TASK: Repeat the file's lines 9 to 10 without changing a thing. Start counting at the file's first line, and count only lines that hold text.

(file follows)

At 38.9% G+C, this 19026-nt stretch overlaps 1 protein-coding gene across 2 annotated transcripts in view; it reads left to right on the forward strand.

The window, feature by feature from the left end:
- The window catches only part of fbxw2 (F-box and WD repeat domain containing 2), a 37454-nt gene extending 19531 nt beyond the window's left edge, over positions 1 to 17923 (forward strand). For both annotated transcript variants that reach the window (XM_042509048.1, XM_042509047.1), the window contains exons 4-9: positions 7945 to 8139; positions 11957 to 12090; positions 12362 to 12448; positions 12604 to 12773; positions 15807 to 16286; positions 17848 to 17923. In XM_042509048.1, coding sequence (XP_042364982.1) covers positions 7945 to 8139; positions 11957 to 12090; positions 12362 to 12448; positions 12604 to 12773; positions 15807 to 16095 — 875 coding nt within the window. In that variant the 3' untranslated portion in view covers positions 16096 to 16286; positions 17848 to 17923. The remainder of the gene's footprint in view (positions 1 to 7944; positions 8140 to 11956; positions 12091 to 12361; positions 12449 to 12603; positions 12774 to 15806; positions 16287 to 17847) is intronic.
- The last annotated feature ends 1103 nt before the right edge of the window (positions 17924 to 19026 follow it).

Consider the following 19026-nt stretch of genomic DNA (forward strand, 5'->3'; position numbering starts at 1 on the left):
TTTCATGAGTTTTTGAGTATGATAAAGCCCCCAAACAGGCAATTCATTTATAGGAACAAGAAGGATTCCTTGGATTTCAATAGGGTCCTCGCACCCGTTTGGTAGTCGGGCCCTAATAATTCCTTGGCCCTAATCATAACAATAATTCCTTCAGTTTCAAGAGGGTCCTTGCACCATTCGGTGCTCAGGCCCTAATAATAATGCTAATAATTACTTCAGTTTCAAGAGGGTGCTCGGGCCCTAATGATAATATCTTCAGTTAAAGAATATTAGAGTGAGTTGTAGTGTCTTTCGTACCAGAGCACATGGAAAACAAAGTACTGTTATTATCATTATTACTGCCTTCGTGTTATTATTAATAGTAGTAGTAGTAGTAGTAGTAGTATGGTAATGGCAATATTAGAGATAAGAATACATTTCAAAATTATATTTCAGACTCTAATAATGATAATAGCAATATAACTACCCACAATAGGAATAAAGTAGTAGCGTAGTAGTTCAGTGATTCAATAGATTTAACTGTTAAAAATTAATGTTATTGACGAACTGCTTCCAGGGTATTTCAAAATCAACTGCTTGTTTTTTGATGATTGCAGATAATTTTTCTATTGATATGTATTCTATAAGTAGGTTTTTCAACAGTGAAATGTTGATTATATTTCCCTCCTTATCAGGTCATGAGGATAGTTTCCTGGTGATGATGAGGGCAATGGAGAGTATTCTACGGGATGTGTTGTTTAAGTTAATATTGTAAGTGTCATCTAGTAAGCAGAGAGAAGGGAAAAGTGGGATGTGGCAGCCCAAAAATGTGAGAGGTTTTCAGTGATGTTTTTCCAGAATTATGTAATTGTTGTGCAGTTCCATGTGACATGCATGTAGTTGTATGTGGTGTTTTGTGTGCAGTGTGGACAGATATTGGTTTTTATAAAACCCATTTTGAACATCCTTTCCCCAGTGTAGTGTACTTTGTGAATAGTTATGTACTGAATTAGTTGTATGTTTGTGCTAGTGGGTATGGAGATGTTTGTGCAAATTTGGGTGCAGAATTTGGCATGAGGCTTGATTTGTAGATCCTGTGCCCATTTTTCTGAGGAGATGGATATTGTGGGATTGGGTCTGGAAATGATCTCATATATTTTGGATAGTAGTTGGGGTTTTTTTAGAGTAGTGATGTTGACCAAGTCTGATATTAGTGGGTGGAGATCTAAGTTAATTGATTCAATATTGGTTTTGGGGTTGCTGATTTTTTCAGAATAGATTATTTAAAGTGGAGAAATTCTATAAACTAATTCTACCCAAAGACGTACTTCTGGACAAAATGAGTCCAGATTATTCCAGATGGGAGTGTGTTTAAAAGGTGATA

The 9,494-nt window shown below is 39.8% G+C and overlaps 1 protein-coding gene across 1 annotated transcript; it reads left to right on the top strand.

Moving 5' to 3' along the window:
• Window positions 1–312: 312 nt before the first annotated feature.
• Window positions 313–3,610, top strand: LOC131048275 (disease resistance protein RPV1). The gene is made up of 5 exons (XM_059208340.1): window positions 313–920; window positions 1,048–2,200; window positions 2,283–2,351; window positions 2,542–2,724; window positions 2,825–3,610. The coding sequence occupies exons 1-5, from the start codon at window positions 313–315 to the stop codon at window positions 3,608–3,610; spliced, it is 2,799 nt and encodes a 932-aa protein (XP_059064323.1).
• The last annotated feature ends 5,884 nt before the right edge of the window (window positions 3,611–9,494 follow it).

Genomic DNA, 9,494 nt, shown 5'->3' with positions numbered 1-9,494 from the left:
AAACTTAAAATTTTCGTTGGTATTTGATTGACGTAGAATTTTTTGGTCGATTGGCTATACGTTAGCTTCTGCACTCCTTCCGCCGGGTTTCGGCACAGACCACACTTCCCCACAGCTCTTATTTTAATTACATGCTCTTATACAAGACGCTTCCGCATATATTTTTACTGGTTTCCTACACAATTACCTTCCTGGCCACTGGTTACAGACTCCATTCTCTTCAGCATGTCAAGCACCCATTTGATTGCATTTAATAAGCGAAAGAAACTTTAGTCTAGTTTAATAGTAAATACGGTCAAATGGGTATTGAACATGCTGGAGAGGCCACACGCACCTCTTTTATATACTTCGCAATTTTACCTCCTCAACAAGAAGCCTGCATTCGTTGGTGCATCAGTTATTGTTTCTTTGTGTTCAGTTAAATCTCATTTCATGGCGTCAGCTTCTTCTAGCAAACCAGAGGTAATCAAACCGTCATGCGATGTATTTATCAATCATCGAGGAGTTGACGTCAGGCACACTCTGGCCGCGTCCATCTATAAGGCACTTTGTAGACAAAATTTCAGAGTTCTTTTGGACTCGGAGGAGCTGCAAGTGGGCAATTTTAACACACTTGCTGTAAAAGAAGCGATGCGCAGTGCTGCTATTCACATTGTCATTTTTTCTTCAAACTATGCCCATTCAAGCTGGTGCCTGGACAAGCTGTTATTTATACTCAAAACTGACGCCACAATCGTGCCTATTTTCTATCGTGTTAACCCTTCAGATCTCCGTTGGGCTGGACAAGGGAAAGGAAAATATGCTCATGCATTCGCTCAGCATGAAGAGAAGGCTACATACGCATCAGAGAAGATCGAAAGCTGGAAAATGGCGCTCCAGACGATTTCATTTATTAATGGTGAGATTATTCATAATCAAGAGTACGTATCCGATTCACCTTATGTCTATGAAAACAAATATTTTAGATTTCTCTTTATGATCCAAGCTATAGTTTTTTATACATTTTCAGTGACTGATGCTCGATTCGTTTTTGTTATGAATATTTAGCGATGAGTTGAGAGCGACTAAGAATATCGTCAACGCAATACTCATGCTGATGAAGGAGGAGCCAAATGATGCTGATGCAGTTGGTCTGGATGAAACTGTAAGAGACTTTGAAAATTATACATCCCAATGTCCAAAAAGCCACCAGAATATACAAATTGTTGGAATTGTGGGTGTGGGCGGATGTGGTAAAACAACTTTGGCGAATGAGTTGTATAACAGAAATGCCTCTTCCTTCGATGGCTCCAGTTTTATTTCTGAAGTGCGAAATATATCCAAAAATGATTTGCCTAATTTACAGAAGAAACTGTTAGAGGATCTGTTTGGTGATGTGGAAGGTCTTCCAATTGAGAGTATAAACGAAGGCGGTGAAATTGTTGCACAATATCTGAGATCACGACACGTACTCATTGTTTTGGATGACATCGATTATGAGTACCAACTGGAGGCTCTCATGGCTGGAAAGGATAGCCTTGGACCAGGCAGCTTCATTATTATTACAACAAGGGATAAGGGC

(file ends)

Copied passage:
• Window positions 1–312: 312 nt before the first annotated feature.
• Window positions 313–3,610, top strand: LOC131048275 (disease resistance protein RPV1). The gene is made up of 5 exons (XM_059208340.1): window positions 313–920; window positions 1,048–2,200; window positions 2,283–2,351; window positions 2,542–2,724; window positions 2,825–3,610. The coding sequence occupies exons 1-5, from the start codon at window positions 313–315 to the stop codon at window positions 3,608–3,610; spliced, it is 2,799 nt and encodes a 932-aa protein (XP_059064323.1).